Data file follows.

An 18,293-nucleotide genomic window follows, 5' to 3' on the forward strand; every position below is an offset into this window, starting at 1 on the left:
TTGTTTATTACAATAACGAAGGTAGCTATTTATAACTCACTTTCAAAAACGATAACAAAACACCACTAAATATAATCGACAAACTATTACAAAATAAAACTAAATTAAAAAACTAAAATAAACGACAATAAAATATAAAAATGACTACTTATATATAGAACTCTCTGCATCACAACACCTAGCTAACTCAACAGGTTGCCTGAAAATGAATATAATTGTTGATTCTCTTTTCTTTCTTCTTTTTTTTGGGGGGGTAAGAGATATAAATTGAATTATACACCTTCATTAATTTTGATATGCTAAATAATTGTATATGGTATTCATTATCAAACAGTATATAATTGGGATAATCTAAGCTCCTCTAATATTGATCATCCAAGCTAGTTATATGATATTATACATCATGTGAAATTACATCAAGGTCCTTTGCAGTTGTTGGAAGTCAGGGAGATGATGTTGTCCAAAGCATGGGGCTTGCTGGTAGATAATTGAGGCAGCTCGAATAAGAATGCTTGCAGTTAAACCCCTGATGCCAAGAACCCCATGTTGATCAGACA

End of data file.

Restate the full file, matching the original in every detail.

An 18,293-nucleotide genomic window follows, 5' to 3' on the forward strand; every position below is an offset into this window, starting at 1 on the left:
TTGTTTATTACAATAACGAAGGTAGCTATTTATAACTCACTTTCAAAAACGATAACAAAACACCACTAAATATAATCGACAAACTATTACAAAATAAAACTAAATTAAAAAACTAAAATAAACGACAATAAAATATAAAAATGACTACTTATATATAGAACTCTCTGCATCACAACACCTAGCTAACTCAACAGGTTGCCTGAAAATGAATATAATTGTTGATTCTCTTTTCTTTCTTCTTTTTTTTGGGGGGGTAAGAGATATAAATTGAATTATACACCTTCATTAATTTTGATATGCTAAATAATTGTATATGGTATTCATTATCAAACAGTATATAATTGGGATAATCTAAGCTCCTCTAATATTGATCATCCAAGCTAGTTATATGATATTATACATCATGTGAAATTACATCAAGGTCCTTTGCAGTTGTTGGAAGTCAGGGAGATGATGTTGTCCAAAGCATGGGGCTTGCTGGTAGATAATTGAGGCAGCTCGAATAAGAATGCTTGCAGTTAAACCCCTGATGCCAAGAACCCCATGTTGATCAGACA